Despite obvious overlaps between immigration law, asylum law, and citizenship, legal scholars have tended to disaggregate them, studying them in isolation. This Article brings asylum law in closer conversation with both immigration law and citizenship, showing how immigration and asylum work dynamically to construct second-class citizenship both in the past and the present. To do this, the Article uses a historical case study involving 522 Chinese immigrants in northern Mexico who in 1917 gained entry into the United States despite the immigration restrictions of the U.S.’ Chinese Exclusion Act, and in 1921 were granted the right to remain in the country as permanent legal residents. Providing an historical lens through which to juxtapose immigration, asylum, and citizenship, the Article thus advances a more holistic approach to these bodies of law and society in the supposedly “post-racial” United States. It shows how the immigration-asylum dynamic illuminated through the case of Pershing’s Chinese refugees continues to engage race to define who belongs in the nation and how in the twenty first century.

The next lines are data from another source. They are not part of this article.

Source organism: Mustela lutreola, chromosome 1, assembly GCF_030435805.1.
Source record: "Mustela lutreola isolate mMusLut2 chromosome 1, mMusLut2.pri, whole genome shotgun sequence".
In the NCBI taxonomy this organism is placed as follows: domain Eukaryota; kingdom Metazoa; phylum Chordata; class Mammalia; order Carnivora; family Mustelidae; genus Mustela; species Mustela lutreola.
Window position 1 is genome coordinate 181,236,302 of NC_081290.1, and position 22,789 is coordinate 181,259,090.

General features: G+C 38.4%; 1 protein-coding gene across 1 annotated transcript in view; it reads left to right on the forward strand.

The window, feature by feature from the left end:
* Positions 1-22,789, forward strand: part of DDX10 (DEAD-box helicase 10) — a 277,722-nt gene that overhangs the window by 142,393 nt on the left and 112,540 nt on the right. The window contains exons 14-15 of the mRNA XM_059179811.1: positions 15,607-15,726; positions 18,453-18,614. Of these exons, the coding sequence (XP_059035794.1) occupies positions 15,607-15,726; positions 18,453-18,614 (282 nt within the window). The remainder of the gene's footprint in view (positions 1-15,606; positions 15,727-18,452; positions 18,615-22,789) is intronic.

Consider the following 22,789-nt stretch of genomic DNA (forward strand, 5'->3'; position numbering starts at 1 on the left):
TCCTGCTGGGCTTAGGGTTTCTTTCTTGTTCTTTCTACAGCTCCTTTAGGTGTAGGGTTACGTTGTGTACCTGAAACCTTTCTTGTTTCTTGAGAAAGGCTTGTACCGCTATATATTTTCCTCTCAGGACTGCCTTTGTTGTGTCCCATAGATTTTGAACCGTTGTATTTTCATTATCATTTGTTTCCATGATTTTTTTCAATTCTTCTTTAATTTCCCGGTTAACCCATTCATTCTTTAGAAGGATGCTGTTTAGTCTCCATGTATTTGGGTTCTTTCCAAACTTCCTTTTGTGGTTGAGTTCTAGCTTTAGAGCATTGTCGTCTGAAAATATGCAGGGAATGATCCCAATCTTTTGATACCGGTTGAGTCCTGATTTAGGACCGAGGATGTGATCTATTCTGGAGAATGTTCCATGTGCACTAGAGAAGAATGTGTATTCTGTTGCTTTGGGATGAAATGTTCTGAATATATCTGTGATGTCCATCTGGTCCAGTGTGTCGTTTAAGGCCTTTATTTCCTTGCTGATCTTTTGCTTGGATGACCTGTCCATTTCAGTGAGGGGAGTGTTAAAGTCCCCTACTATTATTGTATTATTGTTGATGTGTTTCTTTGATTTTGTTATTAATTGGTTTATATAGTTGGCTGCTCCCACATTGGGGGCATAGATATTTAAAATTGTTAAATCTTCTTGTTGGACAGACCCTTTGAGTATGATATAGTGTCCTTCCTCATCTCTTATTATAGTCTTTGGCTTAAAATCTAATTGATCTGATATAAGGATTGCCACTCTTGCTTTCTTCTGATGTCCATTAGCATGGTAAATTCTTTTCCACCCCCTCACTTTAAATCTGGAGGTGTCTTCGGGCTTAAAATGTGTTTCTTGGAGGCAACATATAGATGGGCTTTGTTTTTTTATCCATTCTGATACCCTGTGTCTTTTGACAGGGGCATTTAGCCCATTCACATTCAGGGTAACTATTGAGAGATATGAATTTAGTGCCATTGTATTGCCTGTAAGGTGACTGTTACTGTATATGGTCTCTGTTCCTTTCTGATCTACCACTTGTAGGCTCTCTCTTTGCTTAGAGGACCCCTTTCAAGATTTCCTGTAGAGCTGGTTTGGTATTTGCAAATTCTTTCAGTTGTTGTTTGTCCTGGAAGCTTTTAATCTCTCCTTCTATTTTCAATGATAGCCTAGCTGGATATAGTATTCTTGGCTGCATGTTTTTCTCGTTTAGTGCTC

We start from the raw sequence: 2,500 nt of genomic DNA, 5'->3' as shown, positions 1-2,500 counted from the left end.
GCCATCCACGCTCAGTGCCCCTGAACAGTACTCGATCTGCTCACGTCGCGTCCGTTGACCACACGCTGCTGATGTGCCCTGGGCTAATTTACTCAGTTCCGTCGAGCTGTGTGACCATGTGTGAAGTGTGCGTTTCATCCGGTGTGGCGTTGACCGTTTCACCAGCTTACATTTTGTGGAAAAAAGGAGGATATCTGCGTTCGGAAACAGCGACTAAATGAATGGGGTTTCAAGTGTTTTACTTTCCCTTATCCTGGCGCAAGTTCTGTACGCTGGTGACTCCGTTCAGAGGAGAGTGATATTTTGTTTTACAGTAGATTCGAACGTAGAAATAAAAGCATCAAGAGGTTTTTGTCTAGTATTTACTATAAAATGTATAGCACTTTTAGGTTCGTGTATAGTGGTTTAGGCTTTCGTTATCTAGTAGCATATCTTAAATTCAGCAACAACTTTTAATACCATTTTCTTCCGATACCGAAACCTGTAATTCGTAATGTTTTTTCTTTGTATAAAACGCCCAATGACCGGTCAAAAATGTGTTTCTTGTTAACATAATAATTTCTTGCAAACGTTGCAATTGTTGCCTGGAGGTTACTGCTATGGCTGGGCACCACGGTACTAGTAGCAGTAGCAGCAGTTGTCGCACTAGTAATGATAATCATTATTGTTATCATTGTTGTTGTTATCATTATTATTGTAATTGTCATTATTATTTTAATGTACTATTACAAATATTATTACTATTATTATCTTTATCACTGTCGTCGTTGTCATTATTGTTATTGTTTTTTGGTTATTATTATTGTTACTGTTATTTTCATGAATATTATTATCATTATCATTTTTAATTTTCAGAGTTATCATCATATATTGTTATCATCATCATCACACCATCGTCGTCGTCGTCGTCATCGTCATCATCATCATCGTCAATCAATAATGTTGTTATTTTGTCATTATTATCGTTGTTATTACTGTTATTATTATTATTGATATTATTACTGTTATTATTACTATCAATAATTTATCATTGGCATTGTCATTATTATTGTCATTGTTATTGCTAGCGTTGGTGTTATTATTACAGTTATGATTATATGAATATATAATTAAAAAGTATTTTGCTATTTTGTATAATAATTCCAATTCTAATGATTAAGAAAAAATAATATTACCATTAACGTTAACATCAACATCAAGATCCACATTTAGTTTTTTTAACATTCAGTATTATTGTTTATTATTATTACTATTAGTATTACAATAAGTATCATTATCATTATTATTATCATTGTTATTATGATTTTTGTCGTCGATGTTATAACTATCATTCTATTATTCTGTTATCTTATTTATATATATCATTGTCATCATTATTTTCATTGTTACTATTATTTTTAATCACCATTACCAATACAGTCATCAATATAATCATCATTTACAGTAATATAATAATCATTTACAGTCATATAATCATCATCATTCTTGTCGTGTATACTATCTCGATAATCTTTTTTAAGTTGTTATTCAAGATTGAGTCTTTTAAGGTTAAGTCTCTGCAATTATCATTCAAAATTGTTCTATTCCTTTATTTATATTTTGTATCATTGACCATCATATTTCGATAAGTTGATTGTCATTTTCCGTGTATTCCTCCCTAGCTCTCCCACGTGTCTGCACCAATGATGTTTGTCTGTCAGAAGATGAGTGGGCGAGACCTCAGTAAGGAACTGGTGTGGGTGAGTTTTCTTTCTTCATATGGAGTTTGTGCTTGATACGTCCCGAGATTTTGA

The paper is available for download here, at SSRN.